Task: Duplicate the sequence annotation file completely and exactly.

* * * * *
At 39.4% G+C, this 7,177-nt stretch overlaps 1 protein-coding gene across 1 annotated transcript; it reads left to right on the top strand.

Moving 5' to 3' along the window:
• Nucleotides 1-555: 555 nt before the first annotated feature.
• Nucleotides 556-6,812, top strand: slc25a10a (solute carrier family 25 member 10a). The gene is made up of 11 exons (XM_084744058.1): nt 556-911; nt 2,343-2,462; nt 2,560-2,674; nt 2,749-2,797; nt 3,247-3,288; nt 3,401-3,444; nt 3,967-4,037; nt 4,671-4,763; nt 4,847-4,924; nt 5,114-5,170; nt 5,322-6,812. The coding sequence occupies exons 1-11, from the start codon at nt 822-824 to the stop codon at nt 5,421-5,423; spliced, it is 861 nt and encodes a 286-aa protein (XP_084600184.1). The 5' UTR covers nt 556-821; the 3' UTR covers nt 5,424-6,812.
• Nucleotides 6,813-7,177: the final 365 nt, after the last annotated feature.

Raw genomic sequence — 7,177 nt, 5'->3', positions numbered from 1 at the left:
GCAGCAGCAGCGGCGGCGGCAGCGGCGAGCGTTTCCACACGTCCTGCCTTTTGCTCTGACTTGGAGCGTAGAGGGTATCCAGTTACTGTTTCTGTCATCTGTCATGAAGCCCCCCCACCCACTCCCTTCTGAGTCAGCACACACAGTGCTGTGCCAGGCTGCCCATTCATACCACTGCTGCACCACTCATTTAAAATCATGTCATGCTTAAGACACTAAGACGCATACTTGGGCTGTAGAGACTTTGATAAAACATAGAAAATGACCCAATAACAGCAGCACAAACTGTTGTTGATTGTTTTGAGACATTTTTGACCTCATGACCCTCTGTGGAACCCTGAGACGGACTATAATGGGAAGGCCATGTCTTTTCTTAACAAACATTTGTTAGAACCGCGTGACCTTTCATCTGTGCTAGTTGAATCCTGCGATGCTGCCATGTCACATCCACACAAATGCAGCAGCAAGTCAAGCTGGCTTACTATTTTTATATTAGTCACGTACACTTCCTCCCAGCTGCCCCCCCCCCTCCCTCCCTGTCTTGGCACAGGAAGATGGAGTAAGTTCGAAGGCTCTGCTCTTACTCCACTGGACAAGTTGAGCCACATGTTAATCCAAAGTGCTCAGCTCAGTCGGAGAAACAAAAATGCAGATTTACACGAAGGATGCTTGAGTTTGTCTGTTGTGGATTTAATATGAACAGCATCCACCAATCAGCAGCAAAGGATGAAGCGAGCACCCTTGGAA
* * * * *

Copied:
At 39.4% G+C, this 7,177-nt stretch overlaps 1 protein-coding gene across 1 annotated transcript; it reads left to right on the top strand.

Moving 5' to 3' along the window:
• Nucleotides 1-555: 555 nt before the first annotated feature.
• Nucleotides 556-6,812, top strand: slc25a10a (solute carrier family 25 member 10a). The gene is made up of 11 exons (XM_084744058.1): nt 556-911; nt 2,343-2,462; nt 2,560-2,674; nt 2,749-2,797; nt 3,247-3,288; nt 3,401-3,444; nt 3,967-4,037; nt 4,671-4,763; nt 4,847-4,924; nt 5,114-5,170; nt 5,322-6,812. The coding sequence occupies exons 1-11, from the start codon at nt 822-824 to the stop codon at nt 5,421-5,423; spliced, it is 861 nt and encodes a 286-aa protein (XP_084600184.1). The 5' UTR covers nt 556-821; the 3' UTR covers nt 5,424-6,812.
• Nucleotides 6,813-7,177: the final 365 nt, after the last annotated feature.

Raw genomic sequence — 7,177 nt, 5'->3', positions numbered from 1 at the left:
GCAGCAGCAGCGGCGGCGGCAGCGGCGAGCGTTTCCACACGTCCTGCCTTTTGCTCTGACTTGGAGCGTAGAGGGTATCCAGTTACTGTTTCTGTCATCTGTCATGAAGCCCCCCCACCCACTCCCTTCTGAGTCAGCACACACAGTGCTGTGCCAGGCTGCCCATTCATACCACTGCTGCACCACTCATTTAAAATCATGTCATGCTTAAGACACTAAGACGCATACTTGGGCTGTAGAGACTTTGATAAAACATAGAAAATGACCCAATAACAGCAGCACAAACTGTTGTTGATTGTTTTGAGACATTTTTGACCTCATGACCCTCTGTGGAACCCTGAGACGGACTATAATGGGAAGGCCATGTCTTTTCTTAACAAACATTTGTTAGAACCGCGTGACCTTTCATCTGTGCTAGTTGAATCCTGCGATGCTGCCATGTCACATCCACACAAATGCAGCAGCAAGTCAAGCTGGCTTACTATTTTTATATTAGTCACGTACACTTCCTCCCAGCTGCCCCCCCCCCTCCCTCCCTGTCTTGGCACAGGAAGATGGAGTAAGTTCGAAGGCTCTGCTCTTACTCCACTGGACAAGTTGAGCCACATGTTAATCCAAAGTGCTCAGCTCAGTCGGAGAAACAAAAATGCAGATTTACACGAAGGATGCTTGAGTTTGTCTGTTGTGGATTTAATATGAACAGCATCCACCAATCAGCAGCAAAGGATGAAGCGAGCACCCTTGGAA